In heterogeneous catalysis, the structure of catalyst’s surface has the biggest impact on the yield of catalytic reaction. In order to design new catalysts and optimize the commonly used ones, it is necessary to perform fundamental studies that will allow to analyze the kinetics of catalytic reactions in relation to the surface structural changes. Such studies are carried out under idealized ultra-high vacuum (UHV) conditions using idealized model systems.
The aim of this project is to prepare model catalysts consisting of ultrathin (0.25-1 nm) iron oxide FeO(111) islands and films on Ru(0001) and to study the catalytic activity of these systems in model carbon monoxide (CO) to carbon dioxide (CO2) catalytic reaction. Discovered in 2008, the high catalytic activity of FeO(111) films grown on Pt(111) [Sun et al., J. Catal. 266 (2008) 359] started a new wave of studies focused on the investigation of catalytic activity of ultrathin oxide films grown on metal single crystal supports. The activity of FeO(111)/Pt(111) is being mainly attributed to the oxide film-metal substrate interaction. In addition, recent studies highlight the activity of iron oxide islands’ edges in CO oxidation even at room temperature [Fu et al., Science 328 (2010) 1141]. Using Ru(0001), a single crystalline support with different than Pt(111) physico-chemical properties (surface lattice constant, work function), may significantly influence the catalytic activity of FeO.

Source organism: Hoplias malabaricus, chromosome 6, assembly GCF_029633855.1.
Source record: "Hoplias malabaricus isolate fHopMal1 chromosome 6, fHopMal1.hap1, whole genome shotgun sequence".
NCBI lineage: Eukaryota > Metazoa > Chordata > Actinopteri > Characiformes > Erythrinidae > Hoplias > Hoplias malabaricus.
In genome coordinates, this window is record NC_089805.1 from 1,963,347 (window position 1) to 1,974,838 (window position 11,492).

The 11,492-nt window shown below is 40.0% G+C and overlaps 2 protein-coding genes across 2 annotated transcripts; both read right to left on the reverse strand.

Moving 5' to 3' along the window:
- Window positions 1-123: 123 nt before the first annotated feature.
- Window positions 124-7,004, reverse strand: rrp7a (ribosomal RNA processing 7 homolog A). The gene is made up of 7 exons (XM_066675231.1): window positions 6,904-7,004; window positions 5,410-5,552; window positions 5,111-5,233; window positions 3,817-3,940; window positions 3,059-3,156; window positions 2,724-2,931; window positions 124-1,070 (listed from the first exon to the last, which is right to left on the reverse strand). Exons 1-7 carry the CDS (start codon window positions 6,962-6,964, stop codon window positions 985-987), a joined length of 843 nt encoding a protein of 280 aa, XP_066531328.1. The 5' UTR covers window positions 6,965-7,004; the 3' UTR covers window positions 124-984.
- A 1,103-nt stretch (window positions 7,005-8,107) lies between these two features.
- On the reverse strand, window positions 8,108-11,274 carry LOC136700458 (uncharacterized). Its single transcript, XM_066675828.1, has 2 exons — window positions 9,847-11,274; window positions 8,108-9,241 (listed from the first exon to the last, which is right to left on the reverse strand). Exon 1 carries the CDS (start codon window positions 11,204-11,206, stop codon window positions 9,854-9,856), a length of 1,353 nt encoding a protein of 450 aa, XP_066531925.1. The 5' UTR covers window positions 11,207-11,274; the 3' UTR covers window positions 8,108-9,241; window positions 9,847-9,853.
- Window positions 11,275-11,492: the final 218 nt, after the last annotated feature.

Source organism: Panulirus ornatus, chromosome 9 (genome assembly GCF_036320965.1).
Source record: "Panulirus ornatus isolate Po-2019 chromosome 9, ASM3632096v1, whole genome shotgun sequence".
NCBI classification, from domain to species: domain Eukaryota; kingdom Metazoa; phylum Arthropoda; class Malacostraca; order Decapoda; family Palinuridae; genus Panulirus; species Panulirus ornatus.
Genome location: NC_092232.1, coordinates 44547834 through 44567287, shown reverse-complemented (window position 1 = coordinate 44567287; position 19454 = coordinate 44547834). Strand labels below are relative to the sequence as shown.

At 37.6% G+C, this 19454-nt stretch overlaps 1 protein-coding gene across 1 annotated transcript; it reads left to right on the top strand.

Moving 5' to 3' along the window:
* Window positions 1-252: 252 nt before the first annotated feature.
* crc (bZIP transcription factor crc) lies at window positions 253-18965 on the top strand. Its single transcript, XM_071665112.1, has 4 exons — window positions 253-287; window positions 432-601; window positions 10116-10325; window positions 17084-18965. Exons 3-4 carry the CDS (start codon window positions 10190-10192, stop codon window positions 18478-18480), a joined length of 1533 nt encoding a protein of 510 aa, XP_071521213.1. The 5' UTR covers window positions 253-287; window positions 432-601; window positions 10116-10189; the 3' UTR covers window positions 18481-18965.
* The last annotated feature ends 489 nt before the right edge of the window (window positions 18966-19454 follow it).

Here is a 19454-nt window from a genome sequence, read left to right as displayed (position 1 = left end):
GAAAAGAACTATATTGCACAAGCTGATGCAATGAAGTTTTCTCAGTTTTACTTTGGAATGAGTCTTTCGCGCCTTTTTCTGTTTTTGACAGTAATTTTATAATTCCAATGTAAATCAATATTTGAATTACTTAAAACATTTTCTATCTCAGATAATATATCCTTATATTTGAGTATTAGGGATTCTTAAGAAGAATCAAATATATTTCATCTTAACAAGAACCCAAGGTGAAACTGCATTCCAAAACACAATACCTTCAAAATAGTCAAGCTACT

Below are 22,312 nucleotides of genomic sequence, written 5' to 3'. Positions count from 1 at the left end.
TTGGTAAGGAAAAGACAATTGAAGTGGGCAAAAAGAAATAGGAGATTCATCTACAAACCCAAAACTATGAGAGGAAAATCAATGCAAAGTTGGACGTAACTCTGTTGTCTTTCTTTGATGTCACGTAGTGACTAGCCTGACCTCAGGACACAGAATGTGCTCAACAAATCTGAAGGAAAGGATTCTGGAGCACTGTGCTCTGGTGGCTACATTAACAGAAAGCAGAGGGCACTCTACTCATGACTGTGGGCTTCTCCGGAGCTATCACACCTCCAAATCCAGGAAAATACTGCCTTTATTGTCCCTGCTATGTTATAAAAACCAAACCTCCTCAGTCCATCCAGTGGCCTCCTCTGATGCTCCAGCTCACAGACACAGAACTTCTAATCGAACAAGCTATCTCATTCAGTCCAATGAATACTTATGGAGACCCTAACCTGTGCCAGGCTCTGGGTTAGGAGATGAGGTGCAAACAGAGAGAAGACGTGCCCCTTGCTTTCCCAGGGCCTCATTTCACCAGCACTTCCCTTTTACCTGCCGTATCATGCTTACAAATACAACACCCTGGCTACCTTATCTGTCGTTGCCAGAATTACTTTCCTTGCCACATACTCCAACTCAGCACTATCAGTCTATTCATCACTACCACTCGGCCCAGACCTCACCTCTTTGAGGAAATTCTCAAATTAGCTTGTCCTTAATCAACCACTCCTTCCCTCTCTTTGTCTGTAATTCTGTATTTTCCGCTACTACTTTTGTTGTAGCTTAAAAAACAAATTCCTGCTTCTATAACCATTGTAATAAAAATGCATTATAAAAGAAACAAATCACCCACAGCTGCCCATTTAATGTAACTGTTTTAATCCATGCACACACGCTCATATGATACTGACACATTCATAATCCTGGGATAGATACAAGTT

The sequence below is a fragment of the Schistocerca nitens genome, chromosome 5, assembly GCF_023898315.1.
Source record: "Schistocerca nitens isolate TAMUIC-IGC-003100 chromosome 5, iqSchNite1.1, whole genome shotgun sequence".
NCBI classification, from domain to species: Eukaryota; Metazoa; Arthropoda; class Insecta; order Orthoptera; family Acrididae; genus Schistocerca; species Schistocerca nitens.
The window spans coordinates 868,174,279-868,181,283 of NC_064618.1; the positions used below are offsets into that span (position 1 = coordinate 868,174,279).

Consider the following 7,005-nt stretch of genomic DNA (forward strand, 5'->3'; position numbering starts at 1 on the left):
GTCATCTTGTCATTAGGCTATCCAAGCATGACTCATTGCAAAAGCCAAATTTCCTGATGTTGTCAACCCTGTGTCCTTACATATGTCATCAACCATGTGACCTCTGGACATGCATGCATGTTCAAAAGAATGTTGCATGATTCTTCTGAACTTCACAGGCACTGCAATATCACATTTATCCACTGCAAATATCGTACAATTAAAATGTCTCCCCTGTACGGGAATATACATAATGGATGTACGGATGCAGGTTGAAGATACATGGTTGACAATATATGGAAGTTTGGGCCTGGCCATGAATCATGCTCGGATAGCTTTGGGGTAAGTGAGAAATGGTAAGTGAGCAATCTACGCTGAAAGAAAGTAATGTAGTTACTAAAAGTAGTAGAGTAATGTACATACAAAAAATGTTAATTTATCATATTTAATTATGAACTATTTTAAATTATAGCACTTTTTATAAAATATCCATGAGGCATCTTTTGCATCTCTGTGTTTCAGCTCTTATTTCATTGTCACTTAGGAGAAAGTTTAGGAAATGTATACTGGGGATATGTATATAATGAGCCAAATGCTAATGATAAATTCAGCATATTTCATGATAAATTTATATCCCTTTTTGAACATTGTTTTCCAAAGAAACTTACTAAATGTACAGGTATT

The growth of iron oxide films will be performed by deposition of iron onto the surface of Ru(0001) and subsequent oxidation in molecular oxygen at high temperatures. The structure of fabricated films will be studied using scanning tunneling microscopy (STM), low energy electron diffraction (LEED) and x-ray photoelectron spectroscopy (XPS). As prepared structures will be subjected to CO oxidation reaction in a high pressure cell connected to the main UHV chamber. The course of the reaction will be investigate in situ using gas chromatography (GC). Then, STM, LEED and XPS will be used to study ex situ the structural changes that occur at the catalyst’s surface during the reaction. The kinetics of elementary steps (adsorption/desorption of CO, O2 and CO2) will be analyzed using temperature programmed desorption (TPD).